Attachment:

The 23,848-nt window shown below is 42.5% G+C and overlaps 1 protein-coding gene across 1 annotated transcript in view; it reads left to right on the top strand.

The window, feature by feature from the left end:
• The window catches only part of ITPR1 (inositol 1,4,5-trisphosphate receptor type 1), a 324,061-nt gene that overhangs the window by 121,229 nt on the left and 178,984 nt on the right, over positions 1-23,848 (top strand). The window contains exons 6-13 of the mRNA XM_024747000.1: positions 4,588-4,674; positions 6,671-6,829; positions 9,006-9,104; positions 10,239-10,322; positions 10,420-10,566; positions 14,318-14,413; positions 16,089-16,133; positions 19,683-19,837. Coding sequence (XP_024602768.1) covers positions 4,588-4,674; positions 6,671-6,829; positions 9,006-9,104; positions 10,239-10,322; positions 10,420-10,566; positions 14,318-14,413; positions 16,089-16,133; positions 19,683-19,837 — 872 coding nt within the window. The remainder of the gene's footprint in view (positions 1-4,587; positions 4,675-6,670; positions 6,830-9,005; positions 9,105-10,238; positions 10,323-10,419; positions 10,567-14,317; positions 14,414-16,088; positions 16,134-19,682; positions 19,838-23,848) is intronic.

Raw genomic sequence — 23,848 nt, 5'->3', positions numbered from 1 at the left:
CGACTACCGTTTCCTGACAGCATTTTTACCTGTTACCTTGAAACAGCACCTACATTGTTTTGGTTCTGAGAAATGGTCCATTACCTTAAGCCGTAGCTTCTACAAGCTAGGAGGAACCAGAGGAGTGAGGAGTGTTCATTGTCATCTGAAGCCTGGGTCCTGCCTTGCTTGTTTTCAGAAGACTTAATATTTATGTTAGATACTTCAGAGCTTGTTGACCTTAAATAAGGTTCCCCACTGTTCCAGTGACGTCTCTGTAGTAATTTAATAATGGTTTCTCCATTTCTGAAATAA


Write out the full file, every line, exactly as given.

The 23,848-nt window shown below is 42.5% G+C and overlaps 1 protein-coding gene across 1 annotated transcript in view; it reads left to right on the top strand.

The window, feature by feature from the left end:
• The window catches only part of ITPR1 (inositol 1,4,5-trisphosphate receptor type 1), a 324,061-nt gene that overhangs the window by 121,229 nt on the left and 178,984 nt on the right, over positions 1-23,848 (top strand). The window contains exons 6-13 of the mRNA XM_024747000.1: positions 4,588-4,674; positions 6,671-6,829; positions 9,006-9,104; positions 10,239-10,322; positions 10,420-10,566; positions 14,318-14,413; positions 16,089-16,133; positions 19,683-19,837. Coding sequence (XP_024602768.1) covers positions 4,588-4,674; positions 6,671-6,829; positions 9,006-9,104; positions 10,239-10,322; positions 10,420-10,566; positions 14,318-14,413; positions 16,089-16,133; positions 19,683-19,837 — 872 coding nt within the window. The remainder of the gene's footprint in view (positions 1-4,587; positions 4,675-6,670; positions 6,830-9,005; positions 9,105-10,238; positions 10,323-10,419; positions 10,567-14,317; positions 14,414-16,088; positions 16,134-19,682; positions 19,838-23,848) is intronic.

Raw genomic sequence — 23,848 nt, 5'->3', positions numbered from 1 at the left:
CGACTACCGTTTCCTGACAGCATTTTTACCTGTTACCTTGAAACAGCACCTACATTGTTTTGGTTCTGAGAAATGGTCCATTACCTTAAGCCGTAGCTTCTACAAGCTAGGAGGAACCAGAGGAGTGAGGAGTGTTCATTGTCATCTGAAGCCTGGGTCCTGCCTTGCTTGTTTTCAGAAGACTTAATATTTATGTTAGATACTTCAGAGCTTGTTGACCTTAAATAAGGTTCCCCACTGTTCCAGTGACGTCTCTGTAGTAATTTAATAATGGTTTCTCCATTTCTGAAATAA